Thursday, April 22, 2021

Kayla Phillips with the Town of Aberdeen Completes Her NC Environmental Education Certification


Kayla Phillips, Program and Special Events Coordinator for the Town of Aberdeen completed her NC Environmental Education Certification just in time for Earth Day, April 22, 2021!

Kayla coordinates summer camps, festivals, senior citizens classes and other exciting outreach events for the town. She is now working to incorporate environmental education programming into the town’s offerings. 

When asked about her favorite part of the certification program, Kayla said it was all of the amazing places she was able to visit including a weekend at the Bald Head Island Conservancy that really stood out for her. 

For her community partnership project, Kayla created a Story Map for Harris Lake County Park. “The Story Map will allow the community to learn about the park's garden, native plants, pollinators, and some history of the park from either their home or as a guide on their phone while visiting the park.” She also coordinated a garden clean-up day to remove unwanted plants from the garden and planted some native shrubs, including Buttonbush and Beautyberry that provide and important food source for birds.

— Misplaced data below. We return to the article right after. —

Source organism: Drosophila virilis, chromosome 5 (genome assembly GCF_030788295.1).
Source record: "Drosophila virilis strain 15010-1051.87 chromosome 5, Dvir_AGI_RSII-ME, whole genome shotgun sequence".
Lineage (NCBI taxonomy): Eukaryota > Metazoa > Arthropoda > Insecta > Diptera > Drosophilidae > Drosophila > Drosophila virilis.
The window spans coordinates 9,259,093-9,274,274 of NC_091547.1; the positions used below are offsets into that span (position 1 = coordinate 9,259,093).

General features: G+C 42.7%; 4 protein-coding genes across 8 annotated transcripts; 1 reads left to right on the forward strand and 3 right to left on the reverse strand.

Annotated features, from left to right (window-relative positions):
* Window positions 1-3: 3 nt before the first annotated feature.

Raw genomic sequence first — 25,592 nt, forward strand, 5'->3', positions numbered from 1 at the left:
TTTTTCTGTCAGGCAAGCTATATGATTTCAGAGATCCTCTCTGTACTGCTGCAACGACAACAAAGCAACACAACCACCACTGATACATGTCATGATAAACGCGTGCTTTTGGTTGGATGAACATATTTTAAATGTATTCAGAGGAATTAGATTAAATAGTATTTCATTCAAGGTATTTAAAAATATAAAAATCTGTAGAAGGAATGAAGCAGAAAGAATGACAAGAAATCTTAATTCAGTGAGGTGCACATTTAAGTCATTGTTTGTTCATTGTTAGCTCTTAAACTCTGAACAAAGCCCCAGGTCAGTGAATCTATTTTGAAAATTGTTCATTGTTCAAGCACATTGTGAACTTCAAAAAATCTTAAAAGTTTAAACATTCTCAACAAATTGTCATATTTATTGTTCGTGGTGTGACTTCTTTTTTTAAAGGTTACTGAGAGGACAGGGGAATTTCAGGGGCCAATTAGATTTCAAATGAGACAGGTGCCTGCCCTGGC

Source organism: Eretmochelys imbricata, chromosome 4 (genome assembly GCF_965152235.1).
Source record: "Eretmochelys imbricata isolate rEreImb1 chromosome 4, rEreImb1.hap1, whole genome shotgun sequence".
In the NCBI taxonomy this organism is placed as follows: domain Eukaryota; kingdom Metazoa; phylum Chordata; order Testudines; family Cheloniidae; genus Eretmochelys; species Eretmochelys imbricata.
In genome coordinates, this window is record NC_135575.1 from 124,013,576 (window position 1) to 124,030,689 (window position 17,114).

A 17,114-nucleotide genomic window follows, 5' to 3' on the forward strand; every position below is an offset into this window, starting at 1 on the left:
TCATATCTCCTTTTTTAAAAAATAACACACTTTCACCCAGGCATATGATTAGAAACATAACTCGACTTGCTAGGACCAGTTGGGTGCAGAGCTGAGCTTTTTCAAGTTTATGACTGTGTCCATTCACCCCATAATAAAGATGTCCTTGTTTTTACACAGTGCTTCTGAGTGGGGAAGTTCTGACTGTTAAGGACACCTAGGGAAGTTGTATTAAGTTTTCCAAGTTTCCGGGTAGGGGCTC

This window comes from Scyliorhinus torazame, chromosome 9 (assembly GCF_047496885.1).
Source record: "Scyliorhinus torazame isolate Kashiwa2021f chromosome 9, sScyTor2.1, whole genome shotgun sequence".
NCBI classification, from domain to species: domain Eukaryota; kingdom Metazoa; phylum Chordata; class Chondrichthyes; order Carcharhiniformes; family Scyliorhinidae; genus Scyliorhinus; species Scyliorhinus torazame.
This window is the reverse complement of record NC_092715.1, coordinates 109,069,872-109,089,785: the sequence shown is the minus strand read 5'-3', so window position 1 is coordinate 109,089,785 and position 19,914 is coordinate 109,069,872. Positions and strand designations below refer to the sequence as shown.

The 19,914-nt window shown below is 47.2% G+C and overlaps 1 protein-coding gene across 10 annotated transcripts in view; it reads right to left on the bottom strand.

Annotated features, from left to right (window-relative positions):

Kayla says the certification program gave her the teaching skills she needed. When asked if the program changed the way she viewed environmental issues, Kayla said it increased her awareness and knowledge. “I have such a better understanding of the environment and things I can do to protect it.”


Tuesday, April 20, 2021

Jason Meador, Fisheries Biologist with Mainspring Conservation Trust, Completes His NC Environmental Education Certification

 

Jason Meador is a fisheries/mussel biologist with Mainspring Conservation Trust whose service area covers approximately 1.8 million acres in the Little Tennessee and Hiwassee River Basins and is located within the six most-western counties in North Carolina: Cherokee, Clay, Swain, Macon, Jackson and Graham Counties and also Rabun County, Georgia. Jason conducts stream biomonitoring, stream restoration and provides environmental education for schools and summer camps in their six counties. When he is not working, Jason enjoys fishing, kayaking, hunting, foraging for mushrooms and snorkeling.

When asked about his favorite part of the certification program, Jason said networking with other educators. “My role as a non-formal educator came out of necessity since biomonitoring and restoration are seasonal events. In 2012, I needed to find a niche and source of funds to continue to stay full-time. The education piece has become the most popular program and the certification process has allowed me to revise and improve what we can offer.”